What should I expect on my first visit?

What is Attention Deficit Hyperactivity Disorder?


Attention deficit hyperactivity disorder (ADHD) is characterized by developmentally inappropriate levels of inattention and/or hyperactivity or impulsivity. Common symptoms of ADHD include:

  • Easily distracted
  • Difficulties sustaining attention or listening
  • Fidgeting, squirming, or feelings of restlessness
  • Always "on the go," or as if "driven by a motor"
  • Excessive talking or interrupting others

What is Generalized Anxiety Disorder?


Generalized anxiety disorder (GAD) involves persistent and uncontrollable worry or anxiety about a number of different things. Children with GAD worry more often and more intensely than other children about things like health, safety, perfectionism, predictability, current events, weather, or finances.  Common symptoms of GAD include:

  • Needing constant reassurance from adults
  • Continually avoiding certain things or situations
  • Frequent complaints of stomachaches, headaches, or muscle tension
  • Sleep problems

What is a Healthy Control?


For our studies, healthy controls are individuals who do not have present or past neurological (i.e., seizures, head injuries results in a loss of consciousness) or psychiatric illnesses. 

  • The term "psychiatric illness" refers to any past or current issues with anxiety, depression, ADHD, or substance dependence. 

Additionally, healthy controls cannot have first-degree relatives (i.e., biological parents, biological siblings or half-siblings) with any past or present psychiatric illnesses.

For all current PediMIND studies, you will first meet with Dr. Dickstein, Dr. Kim, or Dr. Uth for an interview about your feelings and behavior. You will also complete a brief IQ test, which involves several activities to see how you solve problems and define words. We will use this information to decide if you fit in one of our study groups. If you are eligible for participation, you will fill out questionnaires about your feelings and behavior, provide a quick spit sample, and play special computer games.


For select PediMIND studies, you will then have the option of participating in a second visit, which includes taking pictures of your brain (i.e., an MRI scan) while you play different computer games.  After you complete your scan, you will get to take home 160 pictures of your brain, from ear to ear!

What is an MRI?


MRI stands for Magnetic Resonance Imaging and involves using a large magnet to make pictures of the brain. These pictures can tell us about the structure, function, or chemicals within your brain.
The MRI is very safe. It does NOT use radiation like an x-ray machine. Also, we don't give you special medications or dyes like you might get for an MRI used for medical tests.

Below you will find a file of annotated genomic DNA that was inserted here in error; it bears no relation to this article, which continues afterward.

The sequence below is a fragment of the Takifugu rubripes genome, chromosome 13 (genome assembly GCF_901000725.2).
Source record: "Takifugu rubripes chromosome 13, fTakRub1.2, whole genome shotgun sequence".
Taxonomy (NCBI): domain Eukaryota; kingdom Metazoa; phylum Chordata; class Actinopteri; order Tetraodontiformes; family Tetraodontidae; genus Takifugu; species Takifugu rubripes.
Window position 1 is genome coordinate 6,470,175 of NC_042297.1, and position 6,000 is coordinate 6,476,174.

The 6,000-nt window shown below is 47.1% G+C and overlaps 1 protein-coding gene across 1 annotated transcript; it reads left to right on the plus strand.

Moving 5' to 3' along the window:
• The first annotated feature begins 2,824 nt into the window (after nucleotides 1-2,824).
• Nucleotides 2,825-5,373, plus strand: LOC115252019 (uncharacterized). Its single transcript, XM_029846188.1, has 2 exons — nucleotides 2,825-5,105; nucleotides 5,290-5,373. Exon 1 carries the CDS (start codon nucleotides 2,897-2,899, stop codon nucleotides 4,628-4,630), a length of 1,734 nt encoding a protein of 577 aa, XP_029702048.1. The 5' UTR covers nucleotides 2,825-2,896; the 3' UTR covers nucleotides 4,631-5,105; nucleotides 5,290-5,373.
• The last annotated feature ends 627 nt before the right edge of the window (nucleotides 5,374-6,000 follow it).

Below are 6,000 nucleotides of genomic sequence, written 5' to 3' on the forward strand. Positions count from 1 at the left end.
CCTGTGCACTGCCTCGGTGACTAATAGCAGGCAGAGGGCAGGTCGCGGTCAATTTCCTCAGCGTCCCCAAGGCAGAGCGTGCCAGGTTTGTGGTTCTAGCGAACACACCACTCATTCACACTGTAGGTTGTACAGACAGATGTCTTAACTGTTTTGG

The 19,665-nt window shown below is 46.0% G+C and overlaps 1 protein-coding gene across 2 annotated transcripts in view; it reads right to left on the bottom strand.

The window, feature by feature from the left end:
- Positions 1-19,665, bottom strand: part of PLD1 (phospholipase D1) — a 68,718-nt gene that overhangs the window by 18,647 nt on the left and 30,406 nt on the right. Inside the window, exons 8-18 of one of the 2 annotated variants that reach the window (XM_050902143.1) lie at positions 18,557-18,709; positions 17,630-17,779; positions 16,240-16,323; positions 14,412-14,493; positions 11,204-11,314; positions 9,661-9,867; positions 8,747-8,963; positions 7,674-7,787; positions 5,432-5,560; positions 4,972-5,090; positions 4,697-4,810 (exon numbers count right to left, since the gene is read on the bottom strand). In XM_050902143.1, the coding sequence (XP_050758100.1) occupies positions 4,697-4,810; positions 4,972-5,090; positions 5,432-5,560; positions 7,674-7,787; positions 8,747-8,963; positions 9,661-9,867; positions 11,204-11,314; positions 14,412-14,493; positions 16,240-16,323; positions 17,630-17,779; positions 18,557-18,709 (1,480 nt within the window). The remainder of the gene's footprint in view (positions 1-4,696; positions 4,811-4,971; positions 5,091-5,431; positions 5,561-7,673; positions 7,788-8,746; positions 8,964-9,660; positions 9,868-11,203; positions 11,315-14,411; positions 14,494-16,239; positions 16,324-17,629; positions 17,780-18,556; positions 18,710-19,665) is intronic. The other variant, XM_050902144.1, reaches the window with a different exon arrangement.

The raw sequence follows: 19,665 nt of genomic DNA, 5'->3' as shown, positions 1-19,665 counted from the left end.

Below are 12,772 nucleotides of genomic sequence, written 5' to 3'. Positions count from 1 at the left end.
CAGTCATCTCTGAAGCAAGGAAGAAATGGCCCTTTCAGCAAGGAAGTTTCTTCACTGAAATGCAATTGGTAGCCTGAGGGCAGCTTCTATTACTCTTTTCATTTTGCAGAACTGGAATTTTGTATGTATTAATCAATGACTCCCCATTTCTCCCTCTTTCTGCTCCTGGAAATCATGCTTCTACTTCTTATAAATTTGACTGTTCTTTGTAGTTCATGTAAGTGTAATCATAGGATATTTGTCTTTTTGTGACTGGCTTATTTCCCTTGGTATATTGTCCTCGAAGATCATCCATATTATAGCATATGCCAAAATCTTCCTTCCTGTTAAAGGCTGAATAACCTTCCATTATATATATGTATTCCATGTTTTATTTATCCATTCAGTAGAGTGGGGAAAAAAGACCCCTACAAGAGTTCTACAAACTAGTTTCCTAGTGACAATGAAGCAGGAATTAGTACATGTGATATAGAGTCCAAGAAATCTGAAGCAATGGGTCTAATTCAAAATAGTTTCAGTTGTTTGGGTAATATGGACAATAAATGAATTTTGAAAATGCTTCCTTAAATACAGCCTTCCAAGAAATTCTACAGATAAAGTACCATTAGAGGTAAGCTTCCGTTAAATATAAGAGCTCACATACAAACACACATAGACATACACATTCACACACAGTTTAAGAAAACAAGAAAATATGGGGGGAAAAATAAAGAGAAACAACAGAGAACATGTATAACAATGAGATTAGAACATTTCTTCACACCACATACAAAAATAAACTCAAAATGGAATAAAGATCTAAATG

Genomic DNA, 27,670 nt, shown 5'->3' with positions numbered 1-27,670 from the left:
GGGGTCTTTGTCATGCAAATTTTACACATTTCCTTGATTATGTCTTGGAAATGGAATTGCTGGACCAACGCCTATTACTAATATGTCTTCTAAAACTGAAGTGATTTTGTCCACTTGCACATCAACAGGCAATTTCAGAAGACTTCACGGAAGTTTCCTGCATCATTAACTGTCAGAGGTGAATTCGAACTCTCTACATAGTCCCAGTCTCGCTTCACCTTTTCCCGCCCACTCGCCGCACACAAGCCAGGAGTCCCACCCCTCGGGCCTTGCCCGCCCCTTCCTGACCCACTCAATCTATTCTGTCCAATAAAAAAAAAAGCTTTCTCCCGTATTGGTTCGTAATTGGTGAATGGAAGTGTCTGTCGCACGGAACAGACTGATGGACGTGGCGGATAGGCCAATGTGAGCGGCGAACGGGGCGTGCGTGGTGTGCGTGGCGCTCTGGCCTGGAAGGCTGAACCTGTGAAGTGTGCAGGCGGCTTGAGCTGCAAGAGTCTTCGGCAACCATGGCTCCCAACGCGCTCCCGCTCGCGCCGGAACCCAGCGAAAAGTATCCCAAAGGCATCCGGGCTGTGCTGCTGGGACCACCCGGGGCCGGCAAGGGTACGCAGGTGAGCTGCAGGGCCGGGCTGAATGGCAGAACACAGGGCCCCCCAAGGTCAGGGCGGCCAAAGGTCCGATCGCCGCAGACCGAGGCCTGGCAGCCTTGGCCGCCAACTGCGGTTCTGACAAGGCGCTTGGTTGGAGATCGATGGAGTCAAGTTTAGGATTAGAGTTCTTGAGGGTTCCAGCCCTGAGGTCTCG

• However, since the "M" in "MRI" stands for "magnetic," children can not have an MRI if they have metal in their bodies that cannot be removed, such as braces or implanted medical devices. 

During the MRI, you will spend part of the time playing special computer games and part of the time laying still and relaxing. Like regular pictures, you need to lie very still so your brain pictures are not blurry.

Before you go to the MRI, you will get to go to a practice scanner. This scanner is exactly like the MRI scanner in size and shape, but it doesn't have a magnet.

We do this so you can get used to what the scanner feels like and sounds like. In the practice scanner, you will play a video game that helps you practice staying very still.

What will I get for participating?


If you are eligible and complete all parts of the study, you will receive:

  • Monetary compensation for your time (compensation amount varies by study) 
  • A summary letter with the results of your IQ test and clinical interview
  • If the study involves an MRI, you will receive a CD with 160 souvenir pictures of your brain, from ear to ear!

What are the different study groups you are looking for?


  • Healthy Control teens ages 9-17
  • Teens who self-injure (via cutting)
  • Children with Bipolar Disorder or severe mood swings, ages 7-17

Research FAQs for Participants

Pediatric Mood,Imaging, and NeuroDevelopmentProgram

Pedi MIND

What is Autism Spectrum Disorder (ASD)?


Autism Spectrum Disorder is characterized by difficulties in the social use of verbal and nonverbal communication and restricted and repetitive patterns of behavior. Common symptoms of ASD include:

  • Difficulties with normal back-and-forth conversation
  • Lack of eye contact or difficulty with using and understanding body language
  • Difficulties in changing behavior to fit difference social contexts
  • Trouble making friends or apparent lack of interest in peers
  • Repetitive, stereotyped motor movements (e.g., hand flapping)
  • Inflexible adherence to routines or schedules
  • Restricted and/or fixated interests
  • Preoccupied or bothered by sensory input (e.g., textures, lights, noises)


ASD can occur with or without intellectual and language impairments.

What is Bipolar Disorder?


Bipolar disorder is a disorder marked by periods of extreme, impairing changes in mood or behavior. For our research
study, bipolar disorder is defined by a time period of a week or longer during which children exhibit:


  • Euphoric mood (i.e., being too happy or too silly)
  • Over-confidence, elevated self-esteem, or grandiosity (e.g., believing that they have special powers)
  • Racing thoughts or too many thoughts
  • Increased irritability
  • Engagement in risky or dangerous behavior
  • Decreased need for sleep (e.g., sleeping less but not feeling tired, feeling rested after only a few hours sleep)
  • Speech that is too fast or too loud